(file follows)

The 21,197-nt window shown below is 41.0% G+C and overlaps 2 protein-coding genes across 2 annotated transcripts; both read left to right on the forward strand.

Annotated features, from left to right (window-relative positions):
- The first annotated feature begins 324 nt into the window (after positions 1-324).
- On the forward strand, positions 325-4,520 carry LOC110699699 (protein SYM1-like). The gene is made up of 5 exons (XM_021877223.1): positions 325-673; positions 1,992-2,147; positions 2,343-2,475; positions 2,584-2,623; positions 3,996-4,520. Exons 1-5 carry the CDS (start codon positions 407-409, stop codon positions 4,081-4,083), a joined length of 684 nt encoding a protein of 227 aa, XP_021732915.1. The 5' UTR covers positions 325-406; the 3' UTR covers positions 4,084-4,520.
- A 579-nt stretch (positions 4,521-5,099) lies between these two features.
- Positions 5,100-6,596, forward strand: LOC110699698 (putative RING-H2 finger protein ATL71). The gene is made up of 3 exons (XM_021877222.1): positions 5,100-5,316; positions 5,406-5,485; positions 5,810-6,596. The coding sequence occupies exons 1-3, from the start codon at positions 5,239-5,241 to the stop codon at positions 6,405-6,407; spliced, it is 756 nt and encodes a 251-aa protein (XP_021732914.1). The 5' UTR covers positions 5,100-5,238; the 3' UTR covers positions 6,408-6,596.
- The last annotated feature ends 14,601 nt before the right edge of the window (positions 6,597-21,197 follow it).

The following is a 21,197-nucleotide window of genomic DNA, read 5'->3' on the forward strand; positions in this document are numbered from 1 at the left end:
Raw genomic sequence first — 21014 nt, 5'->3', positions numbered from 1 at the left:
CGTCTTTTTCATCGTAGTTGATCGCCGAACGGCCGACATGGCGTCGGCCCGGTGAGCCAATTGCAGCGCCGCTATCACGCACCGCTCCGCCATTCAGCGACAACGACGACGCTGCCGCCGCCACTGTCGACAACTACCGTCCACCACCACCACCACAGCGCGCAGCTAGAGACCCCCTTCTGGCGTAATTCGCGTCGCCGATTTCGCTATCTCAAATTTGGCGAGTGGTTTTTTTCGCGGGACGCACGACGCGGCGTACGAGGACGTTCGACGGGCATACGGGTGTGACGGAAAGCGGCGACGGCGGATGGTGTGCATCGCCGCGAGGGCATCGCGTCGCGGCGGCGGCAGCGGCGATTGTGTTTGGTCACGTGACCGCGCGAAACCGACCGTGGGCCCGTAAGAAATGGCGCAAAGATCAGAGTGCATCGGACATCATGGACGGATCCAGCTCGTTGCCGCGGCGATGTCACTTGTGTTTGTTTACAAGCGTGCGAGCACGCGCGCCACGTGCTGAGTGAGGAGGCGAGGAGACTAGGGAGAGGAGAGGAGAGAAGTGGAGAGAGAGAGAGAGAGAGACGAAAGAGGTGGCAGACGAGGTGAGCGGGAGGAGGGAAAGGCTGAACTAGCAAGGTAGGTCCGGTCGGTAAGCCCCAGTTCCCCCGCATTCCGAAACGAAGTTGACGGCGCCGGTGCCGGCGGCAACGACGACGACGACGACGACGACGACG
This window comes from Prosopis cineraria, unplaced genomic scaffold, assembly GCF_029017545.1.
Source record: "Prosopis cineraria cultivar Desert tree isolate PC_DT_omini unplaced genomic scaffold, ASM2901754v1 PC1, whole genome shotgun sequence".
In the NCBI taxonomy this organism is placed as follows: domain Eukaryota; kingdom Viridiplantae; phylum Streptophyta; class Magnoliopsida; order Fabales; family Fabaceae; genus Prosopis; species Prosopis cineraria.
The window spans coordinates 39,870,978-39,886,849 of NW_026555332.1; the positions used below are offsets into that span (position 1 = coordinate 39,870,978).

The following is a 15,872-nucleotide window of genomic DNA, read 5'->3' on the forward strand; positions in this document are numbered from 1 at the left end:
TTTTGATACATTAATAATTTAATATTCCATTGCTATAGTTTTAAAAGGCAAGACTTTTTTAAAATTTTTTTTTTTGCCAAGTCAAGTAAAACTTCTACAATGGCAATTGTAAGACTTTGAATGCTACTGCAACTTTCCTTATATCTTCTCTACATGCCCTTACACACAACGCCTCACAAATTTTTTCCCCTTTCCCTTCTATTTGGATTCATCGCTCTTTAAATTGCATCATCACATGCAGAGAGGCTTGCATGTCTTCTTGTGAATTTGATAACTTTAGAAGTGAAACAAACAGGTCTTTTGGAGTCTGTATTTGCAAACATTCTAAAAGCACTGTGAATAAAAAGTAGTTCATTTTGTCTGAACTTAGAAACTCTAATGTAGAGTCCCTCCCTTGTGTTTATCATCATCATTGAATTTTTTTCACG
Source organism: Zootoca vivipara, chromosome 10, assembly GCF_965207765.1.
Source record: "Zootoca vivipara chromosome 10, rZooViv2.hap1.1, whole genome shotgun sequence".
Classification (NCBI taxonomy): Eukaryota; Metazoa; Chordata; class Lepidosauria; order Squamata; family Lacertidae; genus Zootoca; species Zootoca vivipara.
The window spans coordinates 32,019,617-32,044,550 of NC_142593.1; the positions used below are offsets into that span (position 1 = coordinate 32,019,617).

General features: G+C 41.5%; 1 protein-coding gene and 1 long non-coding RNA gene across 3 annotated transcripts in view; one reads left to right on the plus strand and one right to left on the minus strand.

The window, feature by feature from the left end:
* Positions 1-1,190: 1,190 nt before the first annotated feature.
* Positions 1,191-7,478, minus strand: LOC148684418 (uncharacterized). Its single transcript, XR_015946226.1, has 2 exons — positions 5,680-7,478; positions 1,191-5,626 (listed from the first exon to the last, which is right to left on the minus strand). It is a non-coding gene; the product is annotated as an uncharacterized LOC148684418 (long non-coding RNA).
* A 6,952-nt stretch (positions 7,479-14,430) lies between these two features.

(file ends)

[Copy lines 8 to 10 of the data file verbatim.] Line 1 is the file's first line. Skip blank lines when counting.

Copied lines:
The following is a 21,197-nucleotide window of genomic DNA, read 5'->3' on the forward strand; positions in this document are numbered from 1 at the left end:
Raw genomic sequence first — 21014 nt, 5'->3', positions numbered from 1 at the left:
CGTCTTTTTCATCGTAGTTGATCGCCGAACGGCCGACATGGCGTCGGCCCGGTGAGCCAATTGCAGCGCCGCTATCACGCACCGCTCCGCCATTCAGCGACAACGACGACGCTGCCGCCGCCACTGTCGACAACTACCGTCCACCACCACCACCACAGCGCGCAGCTAGAGACCCCCTTCTGGCGTAATTCGCGTCGCCGATTTCGCTATCTCAAATTTGGCGAGTGGTTTTTTTCGCGGGACGCACGACGCGGCGTACGAGGACGTTCGACGGGCATACGGGTGTGACGGAAAGCGGCGACGGCGGATGGTGTGCATCGCCGCGAGGGCATCGCGTCGCGGCGGCGGCAGCGGCGATTGTGTTTGGTCACGTGACCGCGCGAAACCGACCGTGGGCCCGTAAGAAATGGCGCAAAGATCAGAGTGCATCGGACATCATGGACGGATCCAGCTCGTTGCCGCGGCGATGTCACTTGTGTTTGTTTACAAGCGTGCGAGCACGCGCGCCACGTGCTGAGTGAGGAGGCGAGGAGACTAGGGAGAGGAGAGGAGAGAAGTGGAGAGAGAGAGAGAGAGAGACGAAAGAGGTGGCAGACGAGGTGAGCGGGAGGAGGGAAAGGCTGAACTAGCAAGGTAGGTCCGGTCGGTAAGCCCCAGTTCCCCCGCATTCCGAAACGAAGTTGACGGCGCCGGTGCCGGCGGCAACGACGACGACGACGACGACGACGACG